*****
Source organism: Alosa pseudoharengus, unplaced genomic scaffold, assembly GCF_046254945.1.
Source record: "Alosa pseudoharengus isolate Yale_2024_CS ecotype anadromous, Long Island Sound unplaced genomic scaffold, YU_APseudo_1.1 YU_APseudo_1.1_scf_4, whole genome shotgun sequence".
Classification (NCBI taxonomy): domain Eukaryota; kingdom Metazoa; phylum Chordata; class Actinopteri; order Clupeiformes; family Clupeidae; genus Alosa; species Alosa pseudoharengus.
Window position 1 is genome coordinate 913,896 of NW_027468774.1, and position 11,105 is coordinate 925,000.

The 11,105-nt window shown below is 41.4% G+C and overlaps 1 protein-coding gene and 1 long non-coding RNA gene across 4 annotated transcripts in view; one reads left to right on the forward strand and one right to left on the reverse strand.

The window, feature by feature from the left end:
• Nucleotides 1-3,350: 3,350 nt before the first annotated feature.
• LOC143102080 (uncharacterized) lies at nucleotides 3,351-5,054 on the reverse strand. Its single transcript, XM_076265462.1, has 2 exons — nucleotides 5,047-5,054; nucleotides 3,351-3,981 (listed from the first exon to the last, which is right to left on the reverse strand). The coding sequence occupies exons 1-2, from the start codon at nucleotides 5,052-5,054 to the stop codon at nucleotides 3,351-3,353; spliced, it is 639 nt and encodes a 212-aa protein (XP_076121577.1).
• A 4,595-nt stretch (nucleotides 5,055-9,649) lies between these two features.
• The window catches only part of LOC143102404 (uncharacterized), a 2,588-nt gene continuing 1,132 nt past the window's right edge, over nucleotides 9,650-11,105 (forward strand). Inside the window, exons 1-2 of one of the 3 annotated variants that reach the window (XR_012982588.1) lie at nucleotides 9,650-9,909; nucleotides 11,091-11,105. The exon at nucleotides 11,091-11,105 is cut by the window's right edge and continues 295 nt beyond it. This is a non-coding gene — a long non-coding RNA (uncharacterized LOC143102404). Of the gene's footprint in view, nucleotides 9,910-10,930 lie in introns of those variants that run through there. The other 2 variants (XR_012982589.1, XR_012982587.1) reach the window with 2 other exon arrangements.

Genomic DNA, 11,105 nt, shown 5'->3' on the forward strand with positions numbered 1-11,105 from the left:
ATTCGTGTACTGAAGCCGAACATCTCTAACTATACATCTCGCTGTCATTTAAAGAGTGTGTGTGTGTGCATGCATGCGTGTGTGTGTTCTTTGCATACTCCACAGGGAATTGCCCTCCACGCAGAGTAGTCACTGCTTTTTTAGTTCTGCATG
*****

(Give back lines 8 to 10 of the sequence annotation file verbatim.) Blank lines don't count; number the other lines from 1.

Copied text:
• LOC143102080 (uncharacterized) lies at nucleotides 3,351-5,054 on the reverse strand. Its single transcript, XM_076265462.1, has 2 exons — nucleotides 5,047-5,054; nucleotides 3,351-3,981 (listed from the first exon to the last, which is right to left on the reverse strand). The coding sequence occupies exons 1-2, from the start codon at nucleotides 5,052-5,054 to the stop codon at nucleotides 3,351-3,353; spliced, it is 639 nt and encodes a 212-aa protein (XP_076121577.1).
• A 4,595-nt stretch (nucleotides 5,055-9,649) lies between these two features.
• The window catches only part of LOC143102404 (uncharacterized), a 2,588-nt gene continuing 1,132 nt past the window's right edge, over nucleotides 9,650-11,105 (forward strand). Inside the window, exons 1-2 of one of the 3 annotated variants that reach the window (XR_012982588.1) lie at nucleotides 9,650-9,909; nucleotides 11,091-11,105. The exon at nucleotides 11,091-11,105 is cut by the window's right edge and continues 295 nt beyond it. This is a non-coding gene — a long non-coding RNA (uncharacterized LOC143102404). Of the gene's footprint in view, nucleotides 9,910-10,930 lie in introns of those variants that run through there. The other 2 variants (XR_012982589.1, XR_012982587.1) reach the window with 2 other exon arrangements.